File-sharing services have existed for more than a decade, from the earliest days of Napster in the late 1990s to today’s Pirate Bay and BitTorrent. Users know file sharing is an easy, fast and free (though not necessarily legal) way to find and download digital music.
These services have also been the nemesis of the entertainment industry. For years, the industry has said file sharing is a major drag on its bottom line. Several studies have disputed those claims, though, and two recent ones seem to agree. These new studies say file sharers are actually more likely to purchase digital music than their counterparts who don't share files.
One study by Columbia University researchers looked at the habits of file sharers in both the U.S. and Germany. The second, by the Dutch Institution for Information Law and CentERdata, surveyed file sharers 16 years and older in the Netherlands.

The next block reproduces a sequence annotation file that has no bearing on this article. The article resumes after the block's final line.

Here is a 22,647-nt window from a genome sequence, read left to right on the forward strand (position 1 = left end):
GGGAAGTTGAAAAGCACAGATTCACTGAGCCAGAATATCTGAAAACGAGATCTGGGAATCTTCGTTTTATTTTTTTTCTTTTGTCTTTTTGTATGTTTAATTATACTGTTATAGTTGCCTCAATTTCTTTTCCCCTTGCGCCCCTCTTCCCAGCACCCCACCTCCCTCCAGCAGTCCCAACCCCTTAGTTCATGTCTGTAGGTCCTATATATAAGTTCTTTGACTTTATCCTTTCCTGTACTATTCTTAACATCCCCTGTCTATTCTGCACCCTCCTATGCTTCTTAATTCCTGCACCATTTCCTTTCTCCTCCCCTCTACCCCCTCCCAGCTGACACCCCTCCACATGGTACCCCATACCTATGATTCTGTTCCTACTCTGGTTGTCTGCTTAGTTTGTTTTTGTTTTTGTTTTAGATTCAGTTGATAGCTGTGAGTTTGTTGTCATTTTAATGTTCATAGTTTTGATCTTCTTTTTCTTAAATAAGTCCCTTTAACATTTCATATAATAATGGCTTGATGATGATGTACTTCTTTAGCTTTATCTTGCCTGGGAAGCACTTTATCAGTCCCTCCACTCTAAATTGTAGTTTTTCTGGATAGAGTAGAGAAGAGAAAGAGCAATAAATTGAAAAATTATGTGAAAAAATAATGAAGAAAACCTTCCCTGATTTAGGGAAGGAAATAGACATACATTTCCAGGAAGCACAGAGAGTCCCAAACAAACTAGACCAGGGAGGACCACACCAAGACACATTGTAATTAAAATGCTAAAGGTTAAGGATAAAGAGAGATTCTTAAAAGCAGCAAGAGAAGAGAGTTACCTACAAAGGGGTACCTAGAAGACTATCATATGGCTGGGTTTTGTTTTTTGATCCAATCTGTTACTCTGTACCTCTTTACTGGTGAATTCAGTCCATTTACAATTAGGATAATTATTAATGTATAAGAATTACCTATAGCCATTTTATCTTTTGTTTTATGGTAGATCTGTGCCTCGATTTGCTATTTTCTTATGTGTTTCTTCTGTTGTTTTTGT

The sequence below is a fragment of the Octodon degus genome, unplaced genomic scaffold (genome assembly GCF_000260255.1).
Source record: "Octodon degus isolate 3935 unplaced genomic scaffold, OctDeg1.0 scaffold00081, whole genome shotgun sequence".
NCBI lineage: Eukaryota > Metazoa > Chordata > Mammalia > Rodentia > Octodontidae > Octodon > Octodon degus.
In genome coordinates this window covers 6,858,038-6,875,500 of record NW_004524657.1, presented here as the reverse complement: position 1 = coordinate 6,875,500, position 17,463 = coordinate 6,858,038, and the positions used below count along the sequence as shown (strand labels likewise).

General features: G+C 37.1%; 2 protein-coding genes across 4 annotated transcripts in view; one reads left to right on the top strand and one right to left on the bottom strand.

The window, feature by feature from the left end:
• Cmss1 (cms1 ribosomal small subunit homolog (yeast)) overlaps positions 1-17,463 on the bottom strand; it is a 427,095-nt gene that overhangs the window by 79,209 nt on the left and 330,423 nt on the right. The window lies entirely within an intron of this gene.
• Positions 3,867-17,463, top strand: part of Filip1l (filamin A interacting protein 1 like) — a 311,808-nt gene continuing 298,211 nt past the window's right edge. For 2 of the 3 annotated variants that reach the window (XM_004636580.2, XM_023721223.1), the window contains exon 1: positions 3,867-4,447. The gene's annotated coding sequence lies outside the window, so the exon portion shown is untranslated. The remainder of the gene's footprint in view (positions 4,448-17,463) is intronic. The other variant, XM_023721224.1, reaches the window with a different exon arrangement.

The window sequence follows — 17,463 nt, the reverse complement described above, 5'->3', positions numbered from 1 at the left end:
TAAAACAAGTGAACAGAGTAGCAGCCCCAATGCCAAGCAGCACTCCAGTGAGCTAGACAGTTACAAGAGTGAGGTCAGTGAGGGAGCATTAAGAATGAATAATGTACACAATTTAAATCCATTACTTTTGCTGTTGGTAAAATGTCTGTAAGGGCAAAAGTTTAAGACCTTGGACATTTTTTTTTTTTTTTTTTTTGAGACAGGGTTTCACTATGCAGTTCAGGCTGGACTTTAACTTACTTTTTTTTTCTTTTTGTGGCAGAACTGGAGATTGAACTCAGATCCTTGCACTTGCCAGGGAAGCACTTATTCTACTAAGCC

Columbia University researchers found that file sharers spend 30 percent more money on paid music content then those who don’t use file-sharing services. [See also: Streaming Music Bumps MP3s Off the Playlist ]
“Our data is quite clear on this point and lines up with numerous other studies. The biggest music pirates are also the biggest spenders on recorded music,” Joe Karaganis, vice president of the American Assembly at Columbia University, wrote of the findings.
The Dutch study echoes Karaganis’ argument. There researchers found that file sharers were four times more likely than everyone else to have purchased digital music, and only a third of all file sharers did not pay for any of the music they’d downloaded.
“If absolute spending is the metric, then P2P users value music more highly than their non-P2P using, digital-collecting peers, not less,” Karaganis pointed out. “They’re better digital consumers.”
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